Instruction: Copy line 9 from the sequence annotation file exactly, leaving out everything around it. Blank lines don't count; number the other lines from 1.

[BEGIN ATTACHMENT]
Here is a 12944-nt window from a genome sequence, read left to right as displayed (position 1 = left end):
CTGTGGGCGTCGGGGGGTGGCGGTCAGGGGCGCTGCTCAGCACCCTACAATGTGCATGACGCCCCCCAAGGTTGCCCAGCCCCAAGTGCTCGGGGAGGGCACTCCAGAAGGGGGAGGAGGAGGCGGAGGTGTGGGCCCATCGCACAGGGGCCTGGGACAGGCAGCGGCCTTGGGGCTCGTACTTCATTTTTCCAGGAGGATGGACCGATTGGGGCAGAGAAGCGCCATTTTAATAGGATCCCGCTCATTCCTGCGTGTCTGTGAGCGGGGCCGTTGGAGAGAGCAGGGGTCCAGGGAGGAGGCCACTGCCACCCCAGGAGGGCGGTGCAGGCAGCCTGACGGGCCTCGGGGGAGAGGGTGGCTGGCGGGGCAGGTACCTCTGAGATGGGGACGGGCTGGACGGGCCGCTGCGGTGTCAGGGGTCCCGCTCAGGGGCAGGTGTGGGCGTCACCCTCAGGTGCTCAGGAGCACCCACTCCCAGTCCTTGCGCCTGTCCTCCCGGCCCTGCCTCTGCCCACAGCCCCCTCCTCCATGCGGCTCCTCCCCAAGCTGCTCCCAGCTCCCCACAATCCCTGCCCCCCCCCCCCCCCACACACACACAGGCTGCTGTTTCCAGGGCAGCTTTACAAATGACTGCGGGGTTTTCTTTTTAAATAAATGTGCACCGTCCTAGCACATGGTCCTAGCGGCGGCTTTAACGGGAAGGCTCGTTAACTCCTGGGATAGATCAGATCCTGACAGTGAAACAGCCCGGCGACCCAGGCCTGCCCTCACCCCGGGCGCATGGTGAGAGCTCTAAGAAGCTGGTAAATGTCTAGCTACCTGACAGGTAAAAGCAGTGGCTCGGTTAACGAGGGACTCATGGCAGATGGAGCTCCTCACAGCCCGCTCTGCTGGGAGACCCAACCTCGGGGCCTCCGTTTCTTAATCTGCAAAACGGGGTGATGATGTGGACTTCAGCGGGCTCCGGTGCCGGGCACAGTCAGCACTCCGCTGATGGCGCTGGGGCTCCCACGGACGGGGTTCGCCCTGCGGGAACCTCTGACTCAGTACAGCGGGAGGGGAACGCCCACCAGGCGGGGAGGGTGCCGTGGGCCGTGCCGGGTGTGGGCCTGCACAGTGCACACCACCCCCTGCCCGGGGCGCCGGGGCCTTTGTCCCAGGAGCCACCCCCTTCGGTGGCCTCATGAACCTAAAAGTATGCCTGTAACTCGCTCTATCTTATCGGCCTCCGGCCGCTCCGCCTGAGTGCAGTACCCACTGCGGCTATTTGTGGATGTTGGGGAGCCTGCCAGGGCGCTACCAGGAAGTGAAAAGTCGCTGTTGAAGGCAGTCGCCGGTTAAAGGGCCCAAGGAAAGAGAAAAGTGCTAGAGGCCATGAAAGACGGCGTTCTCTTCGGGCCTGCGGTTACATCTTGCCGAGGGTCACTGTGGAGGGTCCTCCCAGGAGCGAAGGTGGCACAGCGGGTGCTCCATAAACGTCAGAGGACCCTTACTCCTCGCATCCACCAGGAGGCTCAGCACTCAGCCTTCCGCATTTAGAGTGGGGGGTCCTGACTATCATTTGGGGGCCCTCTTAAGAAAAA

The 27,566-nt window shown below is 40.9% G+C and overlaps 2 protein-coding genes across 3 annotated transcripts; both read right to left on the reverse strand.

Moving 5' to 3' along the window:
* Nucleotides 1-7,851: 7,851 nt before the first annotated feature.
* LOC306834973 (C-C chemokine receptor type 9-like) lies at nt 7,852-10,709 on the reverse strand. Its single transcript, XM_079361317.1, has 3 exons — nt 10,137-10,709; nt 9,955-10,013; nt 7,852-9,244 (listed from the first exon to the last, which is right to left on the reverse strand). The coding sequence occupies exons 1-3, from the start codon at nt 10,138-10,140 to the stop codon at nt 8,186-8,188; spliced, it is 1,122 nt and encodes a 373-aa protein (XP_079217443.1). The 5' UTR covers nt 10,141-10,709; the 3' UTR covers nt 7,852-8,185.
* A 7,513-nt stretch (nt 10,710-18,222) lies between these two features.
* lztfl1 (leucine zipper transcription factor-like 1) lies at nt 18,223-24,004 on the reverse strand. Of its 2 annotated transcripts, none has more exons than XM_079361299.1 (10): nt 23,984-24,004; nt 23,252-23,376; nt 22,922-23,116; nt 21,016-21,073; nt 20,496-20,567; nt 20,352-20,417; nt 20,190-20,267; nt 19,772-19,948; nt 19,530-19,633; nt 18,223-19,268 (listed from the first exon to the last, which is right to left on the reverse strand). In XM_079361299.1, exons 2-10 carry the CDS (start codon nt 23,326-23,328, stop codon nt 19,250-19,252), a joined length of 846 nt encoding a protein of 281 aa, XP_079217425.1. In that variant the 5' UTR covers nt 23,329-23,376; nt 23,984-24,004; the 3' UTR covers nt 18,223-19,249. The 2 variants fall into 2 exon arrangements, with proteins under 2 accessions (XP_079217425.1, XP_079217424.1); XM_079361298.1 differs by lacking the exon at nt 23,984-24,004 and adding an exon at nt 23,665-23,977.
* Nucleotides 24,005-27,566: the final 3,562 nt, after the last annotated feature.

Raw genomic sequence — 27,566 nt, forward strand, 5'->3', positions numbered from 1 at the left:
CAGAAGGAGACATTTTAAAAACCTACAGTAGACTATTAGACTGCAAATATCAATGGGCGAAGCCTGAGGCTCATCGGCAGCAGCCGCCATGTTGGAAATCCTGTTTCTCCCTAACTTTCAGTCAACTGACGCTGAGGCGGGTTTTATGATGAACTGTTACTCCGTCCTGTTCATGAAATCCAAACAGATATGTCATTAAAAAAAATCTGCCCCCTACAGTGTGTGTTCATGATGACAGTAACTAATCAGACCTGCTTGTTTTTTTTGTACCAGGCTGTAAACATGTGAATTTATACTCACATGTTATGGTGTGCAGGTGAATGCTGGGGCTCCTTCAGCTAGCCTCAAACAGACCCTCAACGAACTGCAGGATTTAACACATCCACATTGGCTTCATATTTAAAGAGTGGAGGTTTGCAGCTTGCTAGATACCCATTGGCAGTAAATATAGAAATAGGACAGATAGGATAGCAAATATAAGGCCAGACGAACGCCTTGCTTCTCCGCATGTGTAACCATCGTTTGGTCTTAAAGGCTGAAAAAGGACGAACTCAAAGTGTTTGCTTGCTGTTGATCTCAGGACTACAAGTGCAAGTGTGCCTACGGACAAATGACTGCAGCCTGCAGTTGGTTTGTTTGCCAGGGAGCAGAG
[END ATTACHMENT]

* Nucleotides 24,005-27,566: the final 3,562 nt, after the last annotated feature.